Miller spoke with passion and commitment on a cause that is clearly dear to her: empowering women.  She stressed, “We need effective laws that are more responsive to women’s needs.  We need to strengthen the criminal justice system.  We need quick support for victims with telephone hotlines, emergency shelters, psychological care programs, education and public awareness campaigns that help change perceptions that violence is acceptable.  We need communities which encourage boys to develop a positive attitude towards women and equip them with ways of dealing with conflict.  We need the media to stop portraying women as sexual and visual objects.  We need to increase the number of women in politics, law enforcement and peace-making forces and ensure that there are equal economic opportunities for women”.

Miller made it clear, “We cannot empower women without the support of men – men who see women as equal to them and men who refuse to be silent about violence against women”.  She recognized Dr. Sambhu Banik, among the eminent gathering, who has been an advocate for women’s rights and has repeatedly raised the issue of female feticide in India.

Students of the Nrityaki Dance Academy performed Kathak dances at a seminar on empowering women and girls, organized by the National Federation of Indian-American Associations (NFIA).  They are seen here with Shweta Misra (left), founder and director of Nrityaki

While the seminar drew distinguished speakers and guests, it also attracted among the finest artistes in our Washington area.  It goes to the credit of Lakshmi Swaminathan, founder and director of the Bethesda-based Natananjali School of Dance, for coordinating with various dance groups to showcase their talent at the NFIA event.  Among the cultural performances were: ‘Raksha’ (protection), a fusion dance employing elements of Kathak, Kuchipudi, hip-hop and Bollywood, by Rhythmaya Dance, founded and directed by Nirathi Rao Kalavapudi; Bharatanatyam by agile and expressive Medha Swaminathan, a student of Natananjali; Kathak by Sneha Misra, Anshika Govil, Shreya and Anya Muju, students of the Nrityaki Dance Academy, founded and directed by Shweta Misra; a Bollywood-inspired fast-paced dance by Jeannie Baumann and Soma Kalb of Doonya Dance; and Kuchipudi by Pallavi Kulkarni, a student of the Kuchipudi Dance Academy, founded and directed by Lakshmi Babu.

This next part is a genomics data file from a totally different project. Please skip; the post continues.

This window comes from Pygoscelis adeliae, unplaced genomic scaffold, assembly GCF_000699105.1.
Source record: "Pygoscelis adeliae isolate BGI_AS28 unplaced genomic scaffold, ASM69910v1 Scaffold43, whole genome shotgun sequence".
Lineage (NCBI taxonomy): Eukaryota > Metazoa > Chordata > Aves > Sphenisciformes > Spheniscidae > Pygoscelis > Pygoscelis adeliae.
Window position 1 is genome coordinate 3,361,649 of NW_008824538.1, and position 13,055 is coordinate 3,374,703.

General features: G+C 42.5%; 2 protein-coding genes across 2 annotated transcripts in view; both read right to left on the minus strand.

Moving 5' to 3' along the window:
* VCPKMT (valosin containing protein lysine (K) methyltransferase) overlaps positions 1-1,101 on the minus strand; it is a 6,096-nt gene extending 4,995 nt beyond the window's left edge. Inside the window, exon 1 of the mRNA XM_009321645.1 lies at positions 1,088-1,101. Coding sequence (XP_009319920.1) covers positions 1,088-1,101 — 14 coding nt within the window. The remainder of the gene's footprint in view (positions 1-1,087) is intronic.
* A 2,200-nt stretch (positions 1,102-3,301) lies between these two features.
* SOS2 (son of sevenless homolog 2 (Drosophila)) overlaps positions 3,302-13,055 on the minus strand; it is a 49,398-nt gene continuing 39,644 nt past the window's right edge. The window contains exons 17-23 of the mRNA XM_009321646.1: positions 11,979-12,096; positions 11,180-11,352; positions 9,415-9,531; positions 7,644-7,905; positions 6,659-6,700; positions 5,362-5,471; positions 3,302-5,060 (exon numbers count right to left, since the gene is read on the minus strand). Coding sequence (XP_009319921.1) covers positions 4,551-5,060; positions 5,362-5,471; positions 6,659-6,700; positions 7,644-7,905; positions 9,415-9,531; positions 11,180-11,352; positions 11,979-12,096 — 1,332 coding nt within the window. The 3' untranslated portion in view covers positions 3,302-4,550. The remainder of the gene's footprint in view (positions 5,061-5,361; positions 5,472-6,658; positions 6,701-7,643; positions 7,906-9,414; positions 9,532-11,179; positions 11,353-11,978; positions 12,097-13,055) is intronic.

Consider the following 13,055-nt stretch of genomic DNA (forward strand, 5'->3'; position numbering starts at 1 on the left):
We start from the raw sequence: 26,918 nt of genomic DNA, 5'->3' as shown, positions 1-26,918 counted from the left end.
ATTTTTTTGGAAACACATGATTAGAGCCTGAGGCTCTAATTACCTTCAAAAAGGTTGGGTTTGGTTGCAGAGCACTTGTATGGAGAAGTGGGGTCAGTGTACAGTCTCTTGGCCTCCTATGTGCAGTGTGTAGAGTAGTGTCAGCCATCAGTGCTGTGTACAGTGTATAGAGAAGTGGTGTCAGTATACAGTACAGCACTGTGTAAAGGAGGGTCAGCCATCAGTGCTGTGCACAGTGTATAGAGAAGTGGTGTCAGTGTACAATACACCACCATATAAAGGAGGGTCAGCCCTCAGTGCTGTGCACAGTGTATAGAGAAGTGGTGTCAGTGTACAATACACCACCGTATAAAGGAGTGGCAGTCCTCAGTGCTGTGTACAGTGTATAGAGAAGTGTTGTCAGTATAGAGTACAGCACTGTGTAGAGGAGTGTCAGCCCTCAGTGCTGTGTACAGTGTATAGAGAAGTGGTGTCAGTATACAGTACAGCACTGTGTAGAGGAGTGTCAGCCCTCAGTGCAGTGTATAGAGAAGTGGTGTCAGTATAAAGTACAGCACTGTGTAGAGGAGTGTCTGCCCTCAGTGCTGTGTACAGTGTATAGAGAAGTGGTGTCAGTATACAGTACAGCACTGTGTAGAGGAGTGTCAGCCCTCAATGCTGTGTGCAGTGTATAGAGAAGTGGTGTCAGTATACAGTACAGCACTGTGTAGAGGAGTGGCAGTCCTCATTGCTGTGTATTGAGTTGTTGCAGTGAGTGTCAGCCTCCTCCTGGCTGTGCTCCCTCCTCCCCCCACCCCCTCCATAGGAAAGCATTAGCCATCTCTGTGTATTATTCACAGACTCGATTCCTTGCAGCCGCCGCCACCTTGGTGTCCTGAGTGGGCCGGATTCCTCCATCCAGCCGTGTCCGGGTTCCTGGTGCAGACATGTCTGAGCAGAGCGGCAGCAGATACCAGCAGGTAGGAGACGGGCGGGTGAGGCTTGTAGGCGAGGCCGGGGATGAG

Mrs. Angela Anand said to INDIA THIS WEEK, that her mission for organizing the seminar is to: encourage girls and women who are being trained and empowered by their instructors; highlighting policy-makers who are advancing the cause of girls and women, worldwide; and showcasing creative books and works by women.

Talented members of Rhythmaya Dance performed an enchanting fusion dance, ‘Raksha’ (protection), in keeping with the theme of the NFIA seminar – violence against women, and empowering women and girls

“Tonight’s discussion is a really critical one”, Rollins said.  “Women’s empowerment and gender-based violence and inequality are real human rights issues and development challenges that I and my agency, USAID, are devoted to address.  USAID recognizes that violence is one of the most debilitating features that impede a woman’s active participation in the economy and her ability to access resources and services.   We, at USAID, have a vested interest in promoting gender equality and inclusive development”.

Rollins believed that the most powerful agent of change on the issue of gender equality is the immense Indian diaspora, particularly the Indian-American community.  “Imagine the impact that the millions of Indians abroad can have in advocating for gender equality”, she told the audience.

It is noteworthy that two Indian-Americans are occupying prominent positions at USAID: Dr. Rajiv Shah is the Administrator of the Agency; and Nisha Desai Biswal serves as Assistant Administrator for Asia.

Maureen spoke about UNF which was founded by American philanthropist Ted Turner in 1998 to support UN issues and causes.  Recognizing that women and girls are the key to global development, she disclosed that in its 15-year history, the Foundation has given 51.1 million dollars to supporting adolescent women and girls.

Saba Ghori outlined measures to prevent violence against women including: strict laws which must be implemented; emphasizing the importance of women and girls in society; and engaging people in the community, especially men and boys.  Dr. Riju Srimal dwelt on the importance of education and economic opportunity and promoting entrepreneurship for women in India.


Community Special by MYDOSTI.COM

Community Special by MYDOSTI.COM